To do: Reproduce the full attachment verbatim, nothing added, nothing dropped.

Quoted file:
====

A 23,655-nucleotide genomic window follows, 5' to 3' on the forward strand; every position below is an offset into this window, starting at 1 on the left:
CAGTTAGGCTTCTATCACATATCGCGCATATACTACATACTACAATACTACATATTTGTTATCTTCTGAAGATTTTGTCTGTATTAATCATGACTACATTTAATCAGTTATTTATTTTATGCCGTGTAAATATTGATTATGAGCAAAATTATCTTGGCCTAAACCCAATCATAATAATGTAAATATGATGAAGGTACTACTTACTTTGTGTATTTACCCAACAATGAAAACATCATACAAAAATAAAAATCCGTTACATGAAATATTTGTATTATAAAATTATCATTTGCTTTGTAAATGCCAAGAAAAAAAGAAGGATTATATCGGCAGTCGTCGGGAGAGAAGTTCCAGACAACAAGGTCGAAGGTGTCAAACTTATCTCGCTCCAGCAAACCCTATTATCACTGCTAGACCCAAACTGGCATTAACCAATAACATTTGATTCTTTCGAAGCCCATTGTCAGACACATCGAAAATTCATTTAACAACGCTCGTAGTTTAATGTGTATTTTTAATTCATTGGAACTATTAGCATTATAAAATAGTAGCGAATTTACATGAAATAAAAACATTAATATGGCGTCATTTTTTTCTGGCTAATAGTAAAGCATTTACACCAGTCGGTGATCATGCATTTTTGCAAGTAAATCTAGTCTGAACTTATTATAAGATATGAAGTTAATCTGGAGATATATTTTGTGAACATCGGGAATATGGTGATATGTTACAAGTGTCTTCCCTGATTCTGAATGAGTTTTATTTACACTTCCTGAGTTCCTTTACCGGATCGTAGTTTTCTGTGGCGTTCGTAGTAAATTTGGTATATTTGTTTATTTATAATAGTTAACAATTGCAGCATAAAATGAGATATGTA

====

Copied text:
A 23,655-nucleotide genomic window follows, 5' to 3' on the forward strand; every position below is an offset into this window, starting at 1 on the left:
CAGTTAGGCTTCTATCACATATCGCGCATATACTACATACTACAATACTACATATTTGTTATCTTCTGAAGATTTTGTCTGTATTAATCATGACTACATTTAATCAGTTATTTATTTTATGCCGTGTAAATATTGATTATGAGCAAAATTATCTTGGCCTAAACCCAATCATAATAATGTAAATATGATGAAGGTACTACTTACTTTGTGTATTTACCCAACAATGAAAACATCATACAAAAATAAAAATCCGTTACATGAAATATTTGTATTATAAAATTATCATTTGCTTTGTAAATGCCAAGAAAAAAAGAAGGATTATATCGGCAGTCGTCGGGAGAGAAGTTCCAGACAACAAGGTCGAAGGTGTCAAACTTATCTCGCTCCAGCAAACCCTATTATCACTGCTAGACCCAAACTGGCATTAACCAATAACATTTGATTCTTTCGAAGCCCATTGTCAGACACATCGAAAATTCATTTAACAACGCTCGTAGTTTAATGTGTATTTTTAATTCATTGGAACTATTAGCATTATAAAATAGTAGCGAATTTACATGAAATAAAAACATTAATATGGCGTCATTTTTTTCTGGCTAATAGTAAAGCATTTACACCAGTCGGTGATCATGCATTTTTGCAAGTAAATCTAGTCTGAACTTATTATAAGATATGAAGTTAATCTGGAGATATATTTTGTGAACATCGGGAATATGGTGATATGTTACAAGTGTCTTCCCTGATTCTGAATGAGTTTTATTTACACTTCCTGAGTTCCTTTACCGGATCGTAGTTTTCTGTGGCGTTCGTAGTAAATTTGGTATATTTGTTTATTTATAATAGTTAACAATTGCAGCATAAAATGAGATATGTA